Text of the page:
Because of these discrepancies, it’s important to keep in mind that regulations vary from state to state and policy that successfully reduces accidents in one state may not automatically follow to another state. Still, sharing what works and what doesn’t can be important in saving lives, which is one reason why this data is collected and aggregated. So, which states are succeeding at reducing the number of fatalities caused by distracted driving?
In 2015, New Mexico had one of the highest rates of distracted driving fatalities per mile driven. New Mexico Governor Susana Martinez recognized this even back in 2014, signing a bill that banned texting while driving citing, “Texting while driving is now the leading cause of death for New Mexico’s teen drivers. Most other states have banned the practice of texting while driving.”
Did these laws end up working? Well, maybe. If we look at all crashes (not just fatal ones) in New Mexico from 2005 to 2014, the general trend was downward post-2007, seemingly leveling out during 2014. Unfortunately, data from 2015 on the total number of crashes in New Mexico isn’t available and so we aren’t able to examine whether the bill ended up succeeding in terms of reducing all crashes due to distracted driving.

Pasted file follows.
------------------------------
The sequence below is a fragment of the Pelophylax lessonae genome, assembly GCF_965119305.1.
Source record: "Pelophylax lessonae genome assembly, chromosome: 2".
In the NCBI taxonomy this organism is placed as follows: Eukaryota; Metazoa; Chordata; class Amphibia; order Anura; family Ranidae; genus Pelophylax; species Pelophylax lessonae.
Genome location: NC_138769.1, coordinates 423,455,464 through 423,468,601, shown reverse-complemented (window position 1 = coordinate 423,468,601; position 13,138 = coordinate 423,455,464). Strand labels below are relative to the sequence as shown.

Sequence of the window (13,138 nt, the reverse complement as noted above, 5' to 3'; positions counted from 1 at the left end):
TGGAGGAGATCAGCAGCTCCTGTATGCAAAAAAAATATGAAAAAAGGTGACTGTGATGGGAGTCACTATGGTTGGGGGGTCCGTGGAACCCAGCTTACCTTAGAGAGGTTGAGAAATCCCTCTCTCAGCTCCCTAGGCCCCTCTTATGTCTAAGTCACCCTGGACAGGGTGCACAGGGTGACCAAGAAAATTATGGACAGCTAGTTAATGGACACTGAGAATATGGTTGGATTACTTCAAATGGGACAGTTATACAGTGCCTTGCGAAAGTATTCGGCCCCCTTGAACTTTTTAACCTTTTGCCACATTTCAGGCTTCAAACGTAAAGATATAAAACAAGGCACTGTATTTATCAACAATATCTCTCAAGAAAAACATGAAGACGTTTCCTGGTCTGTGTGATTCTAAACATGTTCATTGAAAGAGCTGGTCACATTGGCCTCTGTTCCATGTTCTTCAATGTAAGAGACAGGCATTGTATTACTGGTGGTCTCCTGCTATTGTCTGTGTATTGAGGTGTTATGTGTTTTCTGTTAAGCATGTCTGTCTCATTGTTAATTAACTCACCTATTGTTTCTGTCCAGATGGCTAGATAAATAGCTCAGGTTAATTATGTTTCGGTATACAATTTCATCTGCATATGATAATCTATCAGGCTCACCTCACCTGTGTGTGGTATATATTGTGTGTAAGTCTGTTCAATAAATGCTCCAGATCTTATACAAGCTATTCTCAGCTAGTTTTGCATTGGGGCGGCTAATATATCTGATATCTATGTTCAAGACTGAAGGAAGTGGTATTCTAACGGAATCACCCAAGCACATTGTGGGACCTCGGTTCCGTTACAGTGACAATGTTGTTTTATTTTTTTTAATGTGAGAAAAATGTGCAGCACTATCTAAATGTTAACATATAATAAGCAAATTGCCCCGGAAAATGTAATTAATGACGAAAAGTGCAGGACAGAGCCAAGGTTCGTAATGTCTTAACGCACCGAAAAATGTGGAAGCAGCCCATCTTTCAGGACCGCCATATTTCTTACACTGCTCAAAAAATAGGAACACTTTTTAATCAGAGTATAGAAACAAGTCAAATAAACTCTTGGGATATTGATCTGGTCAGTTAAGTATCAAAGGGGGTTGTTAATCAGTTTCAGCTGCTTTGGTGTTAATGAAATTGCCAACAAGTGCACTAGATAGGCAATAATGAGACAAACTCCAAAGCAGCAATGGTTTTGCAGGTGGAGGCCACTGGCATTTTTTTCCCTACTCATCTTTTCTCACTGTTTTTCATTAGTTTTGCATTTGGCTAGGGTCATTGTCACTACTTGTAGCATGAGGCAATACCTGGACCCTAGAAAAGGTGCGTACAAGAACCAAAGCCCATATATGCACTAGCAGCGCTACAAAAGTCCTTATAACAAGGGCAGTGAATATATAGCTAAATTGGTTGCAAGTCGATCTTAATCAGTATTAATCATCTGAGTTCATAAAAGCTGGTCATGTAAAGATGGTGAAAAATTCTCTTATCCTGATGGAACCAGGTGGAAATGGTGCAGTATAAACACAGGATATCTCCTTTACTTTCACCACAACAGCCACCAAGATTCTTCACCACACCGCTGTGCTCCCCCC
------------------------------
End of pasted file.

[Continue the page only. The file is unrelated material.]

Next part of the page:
If we examine only fatalities, we see that while the number of all fatalities decreases in 2015, the 2014 bill doesn’t seem to actually affect distracted driving fatalities. The bill was signed in March and took effect in July, and so there were several months for its effects to be able to propagate. This ambiguous policy impact isn’t limited to New Mexico either. Economists Rahi Abouk and Scott Adams ran a national study where they discovered that “while the effects are strong for the month immediately following ban imposition, accident levels appear to return toward normal levels in about three months.” Still, New Mexico’s decrease in fatalities bucked the national trend by the greatest amount (we’ll talk about which states experienced the largest increase in fatalities in a separate post).